The Rainbow Council sponsors two fundraisers each year that are pre-approved for all Scouting units (Cub Scout packs, Boy Scout troops, Venturing crews, Explorer posts).
These are the ONLY two fundraisers that units may participate in that DO NOT require a Unit Money-Earning Application. These are also the ONLY two unit fundraisers that Scouts may wear their uniforms at. Scouts are NOT permitted to wear the Boy Scouts of America uniform even when other unit fundraisers are approved by the local council.
ALL other unit fundraisers require two weeks advanced written approval. Please note that all requests are NOT automatically approved. Properly filled out Unit Money-Earning Applications are reviewed by the local council and then the appropriate leaders are notified with the decision. Other unit fundraisers that do NOT receive approval are NOT covered by the Boy Scouts of America’s national liability insurance program.
Scouting units planning to hold additional fundraisers need to be aware of the following items:
Do's & Don'ts of Unit Fundraising
Unit money-earning projects play an important role in enabling the unit to obtain new equipment, go on camping trips, and participate in other activities and events. More important, the way a unit earns money is of great importance in the education of youth members. Usually, these projects fall into one of four groups:
Units are responsible for keeping policies concerning unit finance and for getting approval for the unit money-earning projects. The following BSA policies are designed to protect both the unit and the good reputation of Scouting:
Below are frequently asked questions provided by National BSA Legal Counsel regarding Individual Scout Accounts and the applicable IRS fundraising policies for non-profit organizations. The below information is not unique to Rainbow Council and is being clarified in all Councils.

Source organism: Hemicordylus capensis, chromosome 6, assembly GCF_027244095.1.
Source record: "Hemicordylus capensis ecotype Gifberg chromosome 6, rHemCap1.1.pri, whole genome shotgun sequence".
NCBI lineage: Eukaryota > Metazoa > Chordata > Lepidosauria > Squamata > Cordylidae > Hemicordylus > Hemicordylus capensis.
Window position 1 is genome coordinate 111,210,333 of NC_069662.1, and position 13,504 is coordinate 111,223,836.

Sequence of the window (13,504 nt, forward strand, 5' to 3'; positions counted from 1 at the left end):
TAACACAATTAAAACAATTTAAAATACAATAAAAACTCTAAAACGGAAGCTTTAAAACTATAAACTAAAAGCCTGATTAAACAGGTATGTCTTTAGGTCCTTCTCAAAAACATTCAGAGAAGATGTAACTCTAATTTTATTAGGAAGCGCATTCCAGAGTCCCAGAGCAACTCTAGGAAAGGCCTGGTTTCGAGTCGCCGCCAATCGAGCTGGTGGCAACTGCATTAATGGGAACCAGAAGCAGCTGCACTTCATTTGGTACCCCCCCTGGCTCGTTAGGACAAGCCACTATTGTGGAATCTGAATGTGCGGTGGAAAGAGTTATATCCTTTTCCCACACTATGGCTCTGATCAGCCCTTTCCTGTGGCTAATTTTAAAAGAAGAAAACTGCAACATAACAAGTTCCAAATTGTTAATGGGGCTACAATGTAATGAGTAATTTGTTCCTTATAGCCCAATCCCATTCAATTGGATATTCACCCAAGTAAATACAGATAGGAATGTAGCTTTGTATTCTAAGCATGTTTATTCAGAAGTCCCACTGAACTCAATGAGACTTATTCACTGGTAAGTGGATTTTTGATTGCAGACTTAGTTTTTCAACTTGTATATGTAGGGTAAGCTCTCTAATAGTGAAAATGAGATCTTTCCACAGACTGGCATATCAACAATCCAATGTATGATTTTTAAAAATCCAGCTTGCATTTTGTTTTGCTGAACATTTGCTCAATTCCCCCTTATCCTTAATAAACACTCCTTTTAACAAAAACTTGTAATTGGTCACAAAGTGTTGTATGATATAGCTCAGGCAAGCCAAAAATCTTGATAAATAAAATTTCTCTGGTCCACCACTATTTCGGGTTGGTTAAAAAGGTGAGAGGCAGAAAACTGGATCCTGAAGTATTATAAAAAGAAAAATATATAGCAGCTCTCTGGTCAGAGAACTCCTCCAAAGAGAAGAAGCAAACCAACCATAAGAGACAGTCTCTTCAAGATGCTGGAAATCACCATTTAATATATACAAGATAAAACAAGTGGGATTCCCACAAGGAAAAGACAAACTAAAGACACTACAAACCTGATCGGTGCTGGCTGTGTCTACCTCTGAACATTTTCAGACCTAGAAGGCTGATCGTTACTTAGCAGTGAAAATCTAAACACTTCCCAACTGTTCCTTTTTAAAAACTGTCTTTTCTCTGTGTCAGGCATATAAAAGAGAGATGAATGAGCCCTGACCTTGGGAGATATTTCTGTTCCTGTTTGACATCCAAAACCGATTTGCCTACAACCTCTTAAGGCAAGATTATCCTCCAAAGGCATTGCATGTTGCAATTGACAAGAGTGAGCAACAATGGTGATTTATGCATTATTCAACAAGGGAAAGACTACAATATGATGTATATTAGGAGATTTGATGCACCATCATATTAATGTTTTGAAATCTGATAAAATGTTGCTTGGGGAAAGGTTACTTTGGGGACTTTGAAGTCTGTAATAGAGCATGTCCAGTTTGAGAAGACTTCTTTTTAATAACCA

Are individual Scout accounts permitted?
Yes. These accounts are permitted when funded by the youth member through savings, a
portion of a weekly allowance, and chores around the home and neighborhood. The youth
member’s family may contribute, but no charitable deduction is allowed.
What is private benefit, and why is it not allowed?
Private benefit is when funds raised in the name of Scouting or another charity are directly
allocated to the youth member or family doing the fundraising. Funds raised in the name of
Scouting should benefit the entire unit. The tax laws do not permit private benefit, with the
exception of an “insubstantial” benefit.
How is an “insubstantial” benefit defined?
The IRS has classified 30 percent of the money raised as “substantial,” and less than 2 percent
as “insubstantial.” The burden of proof that the benefit is “insubstantial” is on the organization.
Are incentives allowed for participation in fundraising or sales?
The IRS has not ruled on this matter, but the “insubstantial” benefit restriction would apply.
Can Scouting units use funds to assist youth members who have a financial need?
The unit can allocate funds based on financial need, and may consider factors such as
participation in the unit, advancement, and Scout spirit.
Are there penalties for private benefit or other tax issues?
Private benefit may result in the loss of tax-exempt status for the chartering organization, or the
local council. Allocating funds raised in the name of Scouting directly to a youth member could
result in self-employment tax liability.